With college costs increasing and financial aid decreasing, students are having to take out loans to help pay for school. This has opened the door to fraudsters taking advantage of students who are not familiar with the loan process. Students are not only cheated out of their money, but their credit is ruined as well.
According to the warning, fraudsters pose as loan counseling services and advertise online and through telemarketing promising immediate debt relief, lowered payments, and debt forgiveness. They charge hundreds of dollars for services that students can get from the government and other approved loan servicers for free. Using high pressure sales pitches, these con artists promise to qualify students for loan forgiveness.
In one case fraud.org received, an Illinois teacher in a low-income district saw an ad on Facebook from a company promising loan forgiveness. He was assured that he qualified for loan forgiveness, so he signed up for the program. He gave the company his Social Security number and paid a fee of $650 and was told to stop paying off his student loans. His actual loan servicer called him a month later and asked why he wasn’t paying on his loan. That’s when he realized he had fallen victim to the scam.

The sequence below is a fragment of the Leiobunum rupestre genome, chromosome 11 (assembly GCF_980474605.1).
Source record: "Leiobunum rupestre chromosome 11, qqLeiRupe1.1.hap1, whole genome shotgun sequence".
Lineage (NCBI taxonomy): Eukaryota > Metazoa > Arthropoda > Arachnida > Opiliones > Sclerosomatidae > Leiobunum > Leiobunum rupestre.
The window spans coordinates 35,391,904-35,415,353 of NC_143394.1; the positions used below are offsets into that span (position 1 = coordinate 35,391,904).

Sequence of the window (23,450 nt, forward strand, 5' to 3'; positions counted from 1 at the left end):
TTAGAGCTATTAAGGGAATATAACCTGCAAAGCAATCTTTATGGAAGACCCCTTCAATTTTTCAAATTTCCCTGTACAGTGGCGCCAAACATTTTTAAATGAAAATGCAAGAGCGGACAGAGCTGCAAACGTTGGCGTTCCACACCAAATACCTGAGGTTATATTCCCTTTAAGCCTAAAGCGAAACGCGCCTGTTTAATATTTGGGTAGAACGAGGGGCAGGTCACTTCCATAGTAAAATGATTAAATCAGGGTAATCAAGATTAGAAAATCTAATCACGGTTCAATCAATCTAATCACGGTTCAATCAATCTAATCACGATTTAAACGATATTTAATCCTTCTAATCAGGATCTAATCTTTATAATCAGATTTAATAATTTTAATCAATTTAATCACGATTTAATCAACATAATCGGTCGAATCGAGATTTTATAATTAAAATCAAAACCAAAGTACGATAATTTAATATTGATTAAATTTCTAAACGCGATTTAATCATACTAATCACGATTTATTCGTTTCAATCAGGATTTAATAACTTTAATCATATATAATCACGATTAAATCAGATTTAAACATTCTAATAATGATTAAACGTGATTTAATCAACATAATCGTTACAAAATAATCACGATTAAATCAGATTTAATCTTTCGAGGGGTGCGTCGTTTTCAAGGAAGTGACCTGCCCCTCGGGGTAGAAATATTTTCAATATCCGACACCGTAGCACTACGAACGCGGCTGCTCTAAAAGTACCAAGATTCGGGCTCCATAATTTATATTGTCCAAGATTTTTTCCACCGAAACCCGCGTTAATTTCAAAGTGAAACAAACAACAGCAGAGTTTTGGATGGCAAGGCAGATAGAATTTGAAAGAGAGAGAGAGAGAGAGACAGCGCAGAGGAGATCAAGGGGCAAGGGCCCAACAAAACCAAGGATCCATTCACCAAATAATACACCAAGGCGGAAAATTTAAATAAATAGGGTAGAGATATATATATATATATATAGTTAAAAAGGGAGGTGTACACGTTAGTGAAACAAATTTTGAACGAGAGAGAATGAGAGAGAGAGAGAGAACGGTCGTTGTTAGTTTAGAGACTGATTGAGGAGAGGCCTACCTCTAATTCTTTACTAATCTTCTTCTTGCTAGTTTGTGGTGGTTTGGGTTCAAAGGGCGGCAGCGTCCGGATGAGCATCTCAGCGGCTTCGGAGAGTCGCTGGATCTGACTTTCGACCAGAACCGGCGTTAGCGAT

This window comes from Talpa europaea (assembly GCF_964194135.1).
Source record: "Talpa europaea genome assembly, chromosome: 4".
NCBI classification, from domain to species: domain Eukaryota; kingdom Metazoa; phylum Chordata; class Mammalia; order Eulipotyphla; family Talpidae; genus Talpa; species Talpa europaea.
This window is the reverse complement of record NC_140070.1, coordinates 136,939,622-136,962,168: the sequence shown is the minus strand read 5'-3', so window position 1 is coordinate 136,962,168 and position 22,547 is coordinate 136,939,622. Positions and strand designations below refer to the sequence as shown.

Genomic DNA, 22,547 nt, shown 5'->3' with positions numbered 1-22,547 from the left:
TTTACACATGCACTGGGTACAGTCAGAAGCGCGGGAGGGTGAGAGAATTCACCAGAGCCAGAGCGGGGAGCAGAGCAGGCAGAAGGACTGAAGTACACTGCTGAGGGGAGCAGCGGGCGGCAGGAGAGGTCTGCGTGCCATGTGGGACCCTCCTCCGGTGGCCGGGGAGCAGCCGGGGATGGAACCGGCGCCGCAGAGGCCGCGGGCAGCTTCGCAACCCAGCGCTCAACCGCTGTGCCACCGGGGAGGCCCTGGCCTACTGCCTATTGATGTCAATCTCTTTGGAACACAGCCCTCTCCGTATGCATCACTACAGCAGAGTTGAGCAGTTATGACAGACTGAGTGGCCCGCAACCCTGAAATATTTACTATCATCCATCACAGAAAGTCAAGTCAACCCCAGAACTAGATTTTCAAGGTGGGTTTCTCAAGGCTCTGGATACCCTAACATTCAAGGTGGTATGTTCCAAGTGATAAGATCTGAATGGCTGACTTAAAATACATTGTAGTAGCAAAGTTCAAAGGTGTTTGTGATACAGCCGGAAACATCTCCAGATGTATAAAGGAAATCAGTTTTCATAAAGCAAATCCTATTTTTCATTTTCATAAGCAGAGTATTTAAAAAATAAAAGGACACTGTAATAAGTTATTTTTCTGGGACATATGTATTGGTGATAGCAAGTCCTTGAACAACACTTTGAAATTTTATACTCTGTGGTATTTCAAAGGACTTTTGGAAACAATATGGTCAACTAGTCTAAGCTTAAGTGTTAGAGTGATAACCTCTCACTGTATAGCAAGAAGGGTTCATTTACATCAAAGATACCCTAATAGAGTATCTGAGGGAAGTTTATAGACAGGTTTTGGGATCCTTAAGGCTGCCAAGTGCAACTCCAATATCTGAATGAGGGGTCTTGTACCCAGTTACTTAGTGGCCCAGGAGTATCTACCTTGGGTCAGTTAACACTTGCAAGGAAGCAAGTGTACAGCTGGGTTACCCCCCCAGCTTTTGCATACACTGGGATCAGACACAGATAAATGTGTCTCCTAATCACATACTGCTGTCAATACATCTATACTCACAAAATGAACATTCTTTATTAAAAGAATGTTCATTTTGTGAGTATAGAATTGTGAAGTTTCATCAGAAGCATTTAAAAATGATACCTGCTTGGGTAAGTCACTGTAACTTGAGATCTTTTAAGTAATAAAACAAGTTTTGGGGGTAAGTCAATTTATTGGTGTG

Here are some tips from your BBB and fraud.org on how to avoid becoming a victim of student debt fraud:
- Never pay for student loan advice. The federal government has created several official websites such as studentloans.gov and studentaid.ed.gov to provide guidance for repaying student loans.
- Do not stop making payments on your loan and stay in contact with your loan servicer.
- Examine websites carefully that are claiming immediate debt relief, reduced payments, and debt forgiveness. Scammers may use the Department of Education seal or official sounding words like “national” or “federal.”
- Educate yourself on options for repaying your student loan. Take advantage of free loan counseling offered by your loan servicer.
- Be wary of “guarantees” of debt relief, especially if a scammer posing as a loan counselor promises immediate debt relief or forgiveness even before they know the particulars of your loans.
- Check out a loan company with bbb.org.
- If you suspect fraud, report it at bbb.org/scamtracker, ftc.gov, or fraud.org.
For more information you can trust, visit bbb.org/evansville.